Jazz is not famed for its monumental works. Compared to opera or the late romantics, small is usually beautiful in jazz. But there are composers comfortable with the bigger canvas – Duke Ellington in his suites, for example – as well as those who have presented jazz in a more extended format – I’m thinking Wynton Marsalis’s Blood On The Fields.
But I think monumental is an accurate description of Ten Freedom Summers. There is nearly four and a half hours of music on the four CDs, not a single work but 19 pieces divided into three “primary collections”, Defining Moments in America, What Is Democracy? and Freedom Summers.
It’s overriding subject matter is the Civil Rights era of American history, but because Smith lived through this era – he was born the same year as Emmett Till, brutally and racially murdered at 14, and one of the subjects within this work – this is a very personal take on the people and events of the times, rather than an overarching attempt to sum them up.
The titles are unequivocal: Medger Evers: A Love-Voice Of A Thousand Years’ Journey For Liberty And Justice; Rosa Parks And The Montgomery Bus Boycott, 381 Days; John F Kennedy’s New Frontier And The Space Age, 1960, are examples. In total they represent a lifetime’s work. Though some of the pieces date back 34 years, the bulk have been composed in the last three or four years.
The personnel comprises Smith’s Golden Quartet/Quintet of Smith on trumpet, Anthony Davis on piano, John Lindberg on bass and the drums of Pheeroan akLaff and Susie Ibarra, and Southwest Chamber Music, a nine-strong strings, woodwind and percussion group conducted by Jeff von der Schmidt. Some pieces uses just the quartet or quintet, some the quartet and the chamber group, some just the chamber group.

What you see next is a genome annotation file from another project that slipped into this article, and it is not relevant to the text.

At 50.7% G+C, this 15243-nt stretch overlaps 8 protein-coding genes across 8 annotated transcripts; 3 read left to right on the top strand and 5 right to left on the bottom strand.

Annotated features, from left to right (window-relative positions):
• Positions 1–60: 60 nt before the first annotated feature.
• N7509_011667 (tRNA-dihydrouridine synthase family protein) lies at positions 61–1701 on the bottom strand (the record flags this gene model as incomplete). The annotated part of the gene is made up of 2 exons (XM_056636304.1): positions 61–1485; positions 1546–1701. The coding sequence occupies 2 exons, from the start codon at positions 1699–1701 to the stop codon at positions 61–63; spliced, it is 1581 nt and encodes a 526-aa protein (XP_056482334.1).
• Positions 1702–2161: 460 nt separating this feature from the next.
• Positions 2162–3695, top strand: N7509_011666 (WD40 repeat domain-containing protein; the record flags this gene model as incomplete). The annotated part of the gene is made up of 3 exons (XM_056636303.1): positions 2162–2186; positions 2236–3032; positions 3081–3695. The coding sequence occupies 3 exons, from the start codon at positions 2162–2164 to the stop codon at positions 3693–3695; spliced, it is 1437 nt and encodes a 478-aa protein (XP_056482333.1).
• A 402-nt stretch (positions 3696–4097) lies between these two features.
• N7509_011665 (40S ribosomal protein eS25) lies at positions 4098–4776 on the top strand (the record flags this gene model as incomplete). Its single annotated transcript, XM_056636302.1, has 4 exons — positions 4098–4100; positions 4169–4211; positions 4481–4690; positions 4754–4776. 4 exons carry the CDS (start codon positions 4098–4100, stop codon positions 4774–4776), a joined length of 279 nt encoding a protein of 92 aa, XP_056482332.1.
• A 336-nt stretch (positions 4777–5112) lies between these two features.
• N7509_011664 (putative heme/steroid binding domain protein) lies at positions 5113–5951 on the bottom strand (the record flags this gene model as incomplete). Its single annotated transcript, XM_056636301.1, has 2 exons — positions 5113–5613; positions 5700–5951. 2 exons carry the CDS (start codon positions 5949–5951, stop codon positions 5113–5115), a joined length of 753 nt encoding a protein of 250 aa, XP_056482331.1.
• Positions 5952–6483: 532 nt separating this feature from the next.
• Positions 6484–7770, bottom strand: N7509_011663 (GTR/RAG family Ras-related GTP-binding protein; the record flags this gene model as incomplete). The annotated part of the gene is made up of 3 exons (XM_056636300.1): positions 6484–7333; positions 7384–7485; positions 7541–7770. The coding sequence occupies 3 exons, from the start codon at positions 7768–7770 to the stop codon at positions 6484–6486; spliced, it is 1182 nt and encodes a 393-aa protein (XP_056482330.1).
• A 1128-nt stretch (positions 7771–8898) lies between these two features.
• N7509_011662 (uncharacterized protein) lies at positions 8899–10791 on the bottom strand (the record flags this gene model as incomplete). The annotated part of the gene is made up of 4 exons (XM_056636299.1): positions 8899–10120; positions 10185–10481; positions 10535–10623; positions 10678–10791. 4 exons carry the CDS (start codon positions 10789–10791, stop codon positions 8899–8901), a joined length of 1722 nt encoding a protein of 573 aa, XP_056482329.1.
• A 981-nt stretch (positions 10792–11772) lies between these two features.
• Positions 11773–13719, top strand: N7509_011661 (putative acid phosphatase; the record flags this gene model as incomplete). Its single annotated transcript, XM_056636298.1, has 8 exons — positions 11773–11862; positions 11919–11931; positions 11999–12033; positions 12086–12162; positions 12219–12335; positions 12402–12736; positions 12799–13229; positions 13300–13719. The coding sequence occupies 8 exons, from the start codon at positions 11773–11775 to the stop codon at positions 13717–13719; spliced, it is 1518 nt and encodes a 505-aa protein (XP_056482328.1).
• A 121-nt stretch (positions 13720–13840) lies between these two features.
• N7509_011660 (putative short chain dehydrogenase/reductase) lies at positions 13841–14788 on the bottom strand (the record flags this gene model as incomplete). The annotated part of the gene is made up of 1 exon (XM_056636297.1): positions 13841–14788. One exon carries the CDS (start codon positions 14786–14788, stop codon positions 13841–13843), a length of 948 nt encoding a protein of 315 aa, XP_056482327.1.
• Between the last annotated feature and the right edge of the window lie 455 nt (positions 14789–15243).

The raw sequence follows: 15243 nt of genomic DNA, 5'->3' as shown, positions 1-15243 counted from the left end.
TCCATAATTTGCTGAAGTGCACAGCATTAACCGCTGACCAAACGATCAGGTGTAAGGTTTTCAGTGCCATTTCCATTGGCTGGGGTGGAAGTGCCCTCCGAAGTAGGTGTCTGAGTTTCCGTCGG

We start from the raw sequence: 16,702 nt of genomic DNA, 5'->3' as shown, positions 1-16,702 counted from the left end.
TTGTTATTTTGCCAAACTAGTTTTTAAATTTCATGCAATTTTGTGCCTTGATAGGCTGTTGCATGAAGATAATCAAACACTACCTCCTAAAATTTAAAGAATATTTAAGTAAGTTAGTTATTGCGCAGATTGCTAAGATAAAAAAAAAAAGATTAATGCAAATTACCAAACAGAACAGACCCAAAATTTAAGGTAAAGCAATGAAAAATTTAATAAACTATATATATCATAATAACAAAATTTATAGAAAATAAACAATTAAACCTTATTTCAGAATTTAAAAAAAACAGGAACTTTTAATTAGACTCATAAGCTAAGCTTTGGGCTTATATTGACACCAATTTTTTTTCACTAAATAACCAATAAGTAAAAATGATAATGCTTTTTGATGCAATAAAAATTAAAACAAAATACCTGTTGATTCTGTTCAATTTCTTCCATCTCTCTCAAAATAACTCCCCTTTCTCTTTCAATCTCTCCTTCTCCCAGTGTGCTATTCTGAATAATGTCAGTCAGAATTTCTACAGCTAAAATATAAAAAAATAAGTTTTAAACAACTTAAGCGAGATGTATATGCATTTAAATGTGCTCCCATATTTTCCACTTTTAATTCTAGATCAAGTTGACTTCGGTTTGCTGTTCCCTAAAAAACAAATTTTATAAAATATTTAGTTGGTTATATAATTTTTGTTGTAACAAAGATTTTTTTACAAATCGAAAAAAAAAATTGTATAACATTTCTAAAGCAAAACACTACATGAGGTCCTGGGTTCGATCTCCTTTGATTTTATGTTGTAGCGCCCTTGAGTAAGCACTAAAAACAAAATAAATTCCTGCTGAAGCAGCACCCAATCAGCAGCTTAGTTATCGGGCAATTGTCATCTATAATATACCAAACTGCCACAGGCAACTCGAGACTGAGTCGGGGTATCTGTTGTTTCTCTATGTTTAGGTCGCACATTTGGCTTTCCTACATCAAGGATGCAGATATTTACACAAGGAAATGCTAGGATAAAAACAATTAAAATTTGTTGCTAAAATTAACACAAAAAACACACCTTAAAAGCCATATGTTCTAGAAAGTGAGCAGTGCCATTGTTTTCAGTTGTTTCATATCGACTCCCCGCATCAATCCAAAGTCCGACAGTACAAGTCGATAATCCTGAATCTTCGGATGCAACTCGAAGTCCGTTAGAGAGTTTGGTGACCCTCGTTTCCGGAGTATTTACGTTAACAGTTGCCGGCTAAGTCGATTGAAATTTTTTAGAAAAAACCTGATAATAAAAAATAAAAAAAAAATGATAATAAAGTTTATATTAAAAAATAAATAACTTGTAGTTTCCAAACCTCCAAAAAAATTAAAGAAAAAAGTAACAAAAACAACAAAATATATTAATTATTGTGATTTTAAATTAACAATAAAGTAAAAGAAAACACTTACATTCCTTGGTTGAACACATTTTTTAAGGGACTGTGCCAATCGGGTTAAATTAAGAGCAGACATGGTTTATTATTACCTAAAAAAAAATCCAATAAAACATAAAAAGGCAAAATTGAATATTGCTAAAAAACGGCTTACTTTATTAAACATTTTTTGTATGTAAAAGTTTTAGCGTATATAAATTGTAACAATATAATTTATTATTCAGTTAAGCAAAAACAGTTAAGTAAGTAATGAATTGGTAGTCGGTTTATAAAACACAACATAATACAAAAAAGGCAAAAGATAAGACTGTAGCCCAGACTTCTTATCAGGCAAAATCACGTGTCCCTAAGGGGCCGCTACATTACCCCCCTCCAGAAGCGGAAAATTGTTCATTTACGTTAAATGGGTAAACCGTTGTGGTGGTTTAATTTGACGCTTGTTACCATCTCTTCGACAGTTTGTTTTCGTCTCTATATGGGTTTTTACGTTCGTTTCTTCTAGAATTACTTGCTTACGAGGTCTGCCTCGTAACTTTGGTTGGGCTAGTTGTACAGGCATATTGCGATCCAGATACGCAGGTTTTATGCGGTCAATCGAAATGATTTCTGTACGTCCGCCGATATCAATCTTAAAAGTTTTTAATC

So what does it sound like? Well, there is a whole world of music here, from the heart-achingly gentle to the incandescently enraged, from the formally composed and notated to the wildly free, from plangent string writing to some really heavily-grooved stuff. At its centre, of course, is the distinctive clear, almost vibrato-less trumpet sound of Wadada Leo Smith.
It will take a good few months if not years of listening to really get my head around all the riches in these four discs, but it’s going to be a journey of infinite riches.
Wadada Leo Smith makes a rare visit to London this coming weekend, with a two-day residency at Cafe Oto on Sunday and Monday. He won’t be playing any of this music but he will be presenting a wide range of material.
He will be working with four groups across the two nights. On Sunday, he performs with an acoustic trio featuring guitarists John Coxon and John Russell followed by an electrified quintet with Coxon, Russell, bassist John Edwards and drummer Mark Sanders. On Monday, he’ll open with a brass quartet featuring trombonist Gail Brand and trumpeters Ian Smith and Byron Wallen and then finish things off with a driving ensemble featuring percussionists Charles Hayward, Steve Noble and Orphy Robinson.
You can find out more and book tickets here.